JOURNAL ARTICLE

Simulation-based crisis team training for multidisciplinary obstetric providers

Bethany Robertson, Lori Schumacher, Gabriella Gosman, Ruth Kanfer, Maureen Kelley, Michael DeVita
Simulation in Healthcare: Journal of the Society for Simulation in Healthcare 2009, 4 (2): 77-83
19444044

BACKGROUND: The use of team training programs is promising with regards to their ability to impact knowledge, attitudes, and behavior about team skills. The purpose of this study was to evaluate a simulation-based team training program called Obstetric Crisis Team Training Program (OBCTT) (based on the original training program of Crisis Team Training) framed within a multilevel team theoretical model. We hypothesized that participation in OBCTT would positively impact 10 variables: individual's knowledge (about team process and obstetric emergency care); confidence and competence in handling obstetric emergencies; and participant attitudes (toward the utility of a rapid response team, simulation technology as a teaching methodology, the utility of team skills in the workplace, comfort in assuming team roles; and individual and team performance). Improvement of objectively measured team performance in a simulated environment was also assessed.

METHODS: Twenty-two perinatal health care professionals (attending physicians, nurses, resident, and nurse midwives) volunteered to participate in this pretest-posttest study design. All participants were given an online module to study before attending a 4-hour training session. Training consisted of participation in four standardized, simulated crisis scenarios with a female birthing simulator mannequin. Team simulations were video recorded. Debriefings were conducted after each simulation by having team members review the video and discuss team behaviors and member skills. Self-report measures of perinatal and team knowledge as well as several attitude surveys were given at the beginning and again at the end of the training session. A postsimulation attitude survey was administered immediately after the first and last simulation, and a course reaction survey was administered at the end of the training program. Objective task completion scores were computed after each simulation to assess performance.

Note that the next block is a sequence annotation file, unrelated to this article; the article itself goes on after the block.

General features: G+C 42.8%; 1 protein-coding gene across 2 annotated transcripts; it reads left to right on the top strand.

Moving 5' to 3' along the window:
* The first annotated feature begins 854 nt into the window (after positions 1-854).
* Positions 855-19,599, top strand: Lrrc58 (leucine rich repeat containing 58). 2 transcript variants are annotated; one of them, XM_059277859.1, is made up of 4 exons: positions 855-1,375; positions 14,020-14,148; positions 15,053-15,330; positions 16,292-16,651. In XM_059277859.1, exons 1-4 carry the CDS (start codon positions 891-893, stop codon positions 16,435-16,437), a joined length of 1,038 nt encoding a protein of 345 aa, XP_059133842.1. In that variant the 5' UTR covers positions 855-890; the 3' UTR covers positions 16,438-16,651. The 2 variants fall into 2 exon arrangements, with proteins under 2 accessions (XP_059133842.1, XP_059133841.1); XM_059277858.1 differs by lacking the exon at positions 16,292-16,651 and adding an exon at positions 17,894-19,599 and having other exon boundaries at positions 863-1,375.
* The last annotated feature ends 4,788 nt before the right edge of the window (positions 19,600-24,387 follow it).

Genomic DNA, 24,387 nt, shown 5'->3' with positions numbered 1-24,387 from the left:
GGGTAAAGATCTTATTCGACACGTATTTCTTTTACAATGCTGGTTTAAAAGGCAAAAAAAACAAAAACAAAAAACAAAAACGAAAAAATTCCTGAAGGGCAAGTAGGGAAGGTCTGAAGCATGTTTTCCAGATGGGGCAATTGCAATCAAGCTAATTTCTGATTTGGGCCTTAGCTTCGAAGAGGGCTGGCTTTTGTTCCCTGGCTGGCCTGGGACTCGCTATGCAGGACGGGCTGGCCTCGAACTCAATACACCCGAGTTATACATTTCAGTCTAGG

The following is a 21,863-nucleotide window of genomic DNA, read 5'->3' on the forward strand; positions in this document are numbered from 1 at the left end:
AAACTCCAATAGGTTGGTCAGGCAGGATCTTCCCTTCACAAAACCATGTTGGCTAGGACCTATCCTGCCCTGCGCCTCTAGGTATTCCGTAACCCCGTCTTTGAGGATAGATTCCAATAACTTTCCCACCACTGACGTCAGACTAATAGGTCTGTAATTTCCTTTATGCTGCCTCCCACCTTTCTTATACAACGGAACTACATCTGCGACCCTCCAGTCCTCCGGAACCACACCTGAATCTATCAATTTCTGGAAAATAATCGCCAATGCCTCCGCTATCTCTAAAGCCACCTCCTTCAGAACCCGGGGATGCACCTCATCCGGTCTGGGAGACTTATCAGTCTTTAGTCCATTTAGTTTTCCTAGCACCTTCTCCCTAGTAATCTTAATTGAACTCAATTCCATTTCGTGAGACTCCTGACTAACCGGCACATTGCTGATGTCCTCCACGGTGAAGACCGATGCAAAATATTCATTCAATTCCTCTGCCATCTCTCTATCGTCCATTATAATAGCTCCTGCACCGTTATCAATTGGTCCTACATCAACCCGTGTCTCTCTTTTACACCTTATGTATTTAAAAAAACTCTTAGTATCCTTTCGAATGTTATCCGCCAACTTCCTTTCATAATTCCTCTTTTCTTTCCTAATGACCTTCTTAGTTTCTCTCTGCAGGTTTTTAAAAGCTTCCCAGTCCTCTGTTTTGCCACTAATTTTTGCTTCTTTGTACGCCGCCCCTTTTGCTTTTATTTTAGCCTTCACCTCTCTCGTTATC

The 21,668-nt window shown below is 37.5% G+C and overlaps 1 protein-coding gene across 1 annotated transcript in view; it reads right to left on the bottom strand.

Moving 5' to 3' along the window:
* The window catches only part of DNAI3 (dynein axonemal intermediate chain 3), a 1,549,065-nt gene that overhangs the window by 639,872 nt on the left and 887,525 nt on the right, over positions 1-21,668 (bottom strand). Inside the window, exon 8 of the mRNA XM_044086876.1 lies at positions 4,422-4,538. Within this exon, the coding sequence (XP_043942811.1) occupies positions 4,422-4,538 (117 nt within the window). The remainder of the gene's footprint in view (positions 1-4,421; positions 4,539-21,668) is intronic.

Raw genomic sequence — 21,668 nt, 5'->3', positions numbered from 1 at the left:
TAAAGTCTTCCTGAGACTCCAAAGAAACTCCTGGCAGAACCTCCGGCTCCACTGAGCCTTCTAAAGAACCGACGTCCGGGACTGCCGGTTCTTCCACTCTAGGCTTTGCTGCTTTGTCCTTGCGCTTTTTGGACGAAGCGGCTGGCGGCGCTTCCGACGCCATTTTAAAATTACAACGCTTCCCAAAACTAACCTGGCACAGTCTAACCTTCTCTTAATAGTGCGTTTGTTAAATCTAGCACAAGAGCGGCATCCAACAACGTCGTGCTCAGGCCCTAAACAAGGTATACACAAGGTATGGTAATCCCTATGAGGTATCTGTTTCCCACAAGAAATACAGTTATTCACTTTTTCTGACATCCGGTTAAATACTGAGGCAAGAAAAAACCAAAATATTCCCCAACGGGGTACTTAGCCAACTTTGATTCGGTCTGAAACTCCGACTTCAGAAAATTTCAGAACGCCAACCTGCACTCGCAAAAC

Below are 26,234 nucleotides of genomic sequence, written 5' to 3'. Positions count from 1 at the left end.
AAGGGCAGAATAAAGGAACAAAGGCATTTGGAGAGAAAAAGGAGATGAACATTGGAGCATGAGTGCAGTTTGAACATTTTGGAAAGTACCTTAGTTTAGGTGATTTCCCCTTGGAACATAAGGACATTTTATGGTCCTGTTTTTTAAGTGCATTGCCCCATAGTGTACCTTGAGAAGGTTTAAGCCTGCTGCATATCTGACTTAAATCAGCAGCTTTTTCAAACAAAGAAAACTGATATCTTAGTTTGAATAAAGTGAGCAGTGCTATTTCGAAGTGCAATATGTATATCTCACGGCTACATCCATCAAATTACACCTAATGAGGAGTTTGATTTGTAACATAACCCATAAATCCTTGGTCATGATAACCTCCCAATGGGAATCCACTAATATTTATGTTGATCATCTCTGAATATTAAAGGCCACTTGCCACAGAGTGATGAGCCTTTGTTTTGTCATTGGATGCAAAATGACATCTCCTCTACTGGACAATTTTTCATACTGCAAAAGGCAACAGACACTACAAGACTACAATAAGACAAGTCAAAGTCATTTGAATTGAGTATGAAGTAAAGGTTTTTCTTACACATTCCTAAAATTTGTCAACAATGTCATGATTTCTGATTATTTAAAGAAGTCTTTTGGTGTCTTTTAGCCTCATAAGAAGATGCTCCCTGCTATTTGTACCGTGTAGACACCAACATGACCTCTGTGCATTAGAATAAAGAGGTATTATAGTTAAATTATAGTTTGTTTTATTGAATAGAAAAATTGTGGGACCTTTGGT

RESULTS: There were significant (P<0.004) improvements in three of the outcome variables, after controlling for type I error with Bonferroni's correction; attitudes toward competence in handling obstetric emergencies (t=1.6), as well as individual (t=4.2), and team performance (t=4.1). The remaining 6 variables, attitude toward simulation technology, attitude toward the rapid response team; confidence in handling obstetric emergencies; utility of team skills in the workplace; comfort in assuming various team roles; and knowledge, were not statistically significant. Overall task completion from the first to the last simulation (XF, df=3, n=3, 8.2, P=0.042) substantially improved (P<0.05).

CONCLUSION: The crisis team training model is applicable to obstetric emergencies. Trainees exhibit a positive change in attitude; perception of individual and team performance, and overall team performance in a simulated environment. The ability of individuals to accurately assess their performance improved as a result of training.

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